Most cases of whooping cough can be treated at home, but it depends on how severe the whooping cough symptoms are. Others will need to be treated in hospital. Young babies less than 6 months may need to be hospitalised. An antibiotic (such as azithromycin, clarithromycin or trimethoprim/sulfamethoxazole)  will be prescribed if it is less than 3 weeks since the onset of illness. This is primarily to reduce the risk of transmission and may have little impact on the course of the disease.  People are infectious for 3 weeks after the onset of cough, or until they have completed 5 days of appropriate antibiotics. 

People who have been in close contact with someone with whooping cough, such as members of the same household, are at increased risk of developing the infection. Therefore, antibiotics are often given to close contacts who are at higher risk themselves (e.g. children under 6 months or immunosuppressed people) or who are at risk of transmitting the disease to those who are at high risk (e.g. childcare workers or healthcare staff) . 

What you can do

Increased comfort for young children will aid recovery. Small healthy meals and fluids can be given to your child. Using steam in the bedroom or sitting the child on your knee in a steamy bathroom may give some temporary relief, however, the risk of burns is very real; never leave your child unsupervised. Cough medicine is of little value.

Caring for a child with whooping cough is hard work, especially as the cough is often worse at night. Ask family and friends to help so you can catch up with sleep. Keep your child away from others to prevent the infection spreading.

Exclusion from school, childcare or work

People with whooping cough need to stay away from work, school or childcare facilities until they have been on antibiotics for 5 days or they have had the cough for more than 3 weeks. If there is an outbreak of whooping cough and your child is not immunised they will have to stay away from their kindergarten or school until the outbreak is over. Children who are household contacts of the infected person and who have received fewer than 3 doses of pertussis vaccine need to stay off school or childcare for 21 days after the last exposure to infection, or until they have taken 5 days of a course of antibiotics.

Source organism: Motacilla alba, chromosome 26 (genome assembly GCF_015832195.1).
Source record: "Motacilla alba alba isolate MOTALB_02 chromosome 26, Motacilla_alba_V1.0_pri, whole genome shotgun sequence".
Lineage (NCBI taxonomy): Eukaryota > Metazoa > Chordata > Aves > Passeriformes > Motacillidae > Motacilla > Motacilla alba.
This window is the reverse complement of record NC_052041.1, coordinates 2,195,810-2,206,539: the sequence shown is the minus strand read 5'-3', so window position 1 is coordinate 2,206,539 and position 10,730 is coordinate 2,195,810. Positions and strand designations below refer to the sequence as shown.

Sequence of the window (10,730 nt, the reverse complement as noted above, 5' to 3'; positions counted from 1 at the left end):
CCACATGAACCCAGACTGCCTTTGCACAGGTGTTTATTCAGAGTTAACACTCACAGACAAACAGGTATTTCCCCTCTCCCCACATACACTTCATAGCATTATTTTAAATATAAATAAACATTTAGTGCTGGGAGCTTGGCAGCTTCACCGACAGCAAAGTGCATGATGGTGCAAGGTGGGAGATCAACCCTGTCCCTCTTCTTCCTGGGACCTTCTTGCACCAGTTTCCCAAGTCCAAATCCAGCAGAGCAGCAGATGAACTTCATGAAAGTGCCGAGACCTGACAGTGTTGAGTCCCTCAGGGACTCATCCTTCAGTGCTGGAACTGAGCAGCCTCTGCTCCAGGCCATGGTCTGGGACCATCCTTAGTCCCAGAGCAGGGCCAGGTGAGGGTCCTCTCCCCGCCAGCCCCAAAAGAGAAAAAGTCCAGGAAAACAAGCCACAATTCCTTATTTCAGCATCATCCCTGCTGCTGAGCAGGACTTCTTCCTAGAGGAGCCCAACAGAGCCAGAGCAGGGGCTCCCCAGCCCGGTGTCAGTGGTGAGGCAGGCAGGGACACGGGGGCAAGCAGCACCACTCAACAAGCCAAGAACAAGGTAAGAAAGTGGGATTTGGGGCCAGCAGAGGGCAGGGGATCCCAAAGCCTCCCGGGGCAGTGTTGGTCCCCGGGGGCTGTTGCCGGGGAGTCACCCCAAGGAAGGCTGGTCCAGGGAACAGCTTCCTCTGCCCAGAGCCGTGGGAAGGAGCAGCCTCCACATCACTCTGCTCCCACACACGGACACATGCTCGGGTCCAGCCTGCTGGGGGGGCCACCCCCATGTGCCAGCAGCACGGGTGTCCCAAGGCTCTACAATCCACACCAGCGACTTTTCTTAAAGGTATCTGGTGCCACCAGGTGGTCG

Immunisation for whooping cough

The best way of preventing or reducing the severity of whooping cough is to be immunised. There are very few medical reasons why a child should not have pertussis immunisation. It is now accepted that contraindications (reasons why a child should not have the immunisation) have been overstated in the past. Newer vaccination formulations mean that previously troublesome post-vaccination symptoms, such as fever, are much less common than was the case with previous versions.

In Australia, immunisation against whooping cough is recommended at age 2, 4, and 6 months as part of the National Immunisation Program Schedule. The 2-month dose can be given as early as 6 weeks of age.

Two booster doses are recommended – one at 18 months and one at age 4 years. An additional booster dose is recommended for adolescents between 10 and 17 years.

In addition, To protect very young babies who are most at risk themselves, a single booster dose of adult formulation pertussis vaccine (dTpa) is recommended for:

  • all women in the third trimester of pregnancy (preferably between 28 and 32 weeks. This is recommended with each pregnancy, even if close together. Vaccination at this time means that the baby will be born with some of the mother's antibodies to pertussis (passive immunity) and so have some protection during the most vulnerable newborn stage;
  • fathers of young children;
  • grandparents; and
  • other carers of young children.

This is because the protective efficacy of the vaccine wears off over time and their immunity will have been reduced.

Last Reviewed: 27/07/2016



1. Australian Government Department of Health and Ageing, National Health and Medical Research Council. Chapter 4.14 Pertussis [last updated 20 April 2015. In: The Australian Immunisation Handbook, 10th Edition. http://www.immunise.health.gov.au/internet/immunise/publishing.nsf/Content/Handbook10-home~handbook10part4~handbook10-4-12 2.NHS Choices. Whooping cough. http://www.nhs.uk/conditions/Whooping-cough/Pages/Introduction.aspx (accessed July 2016).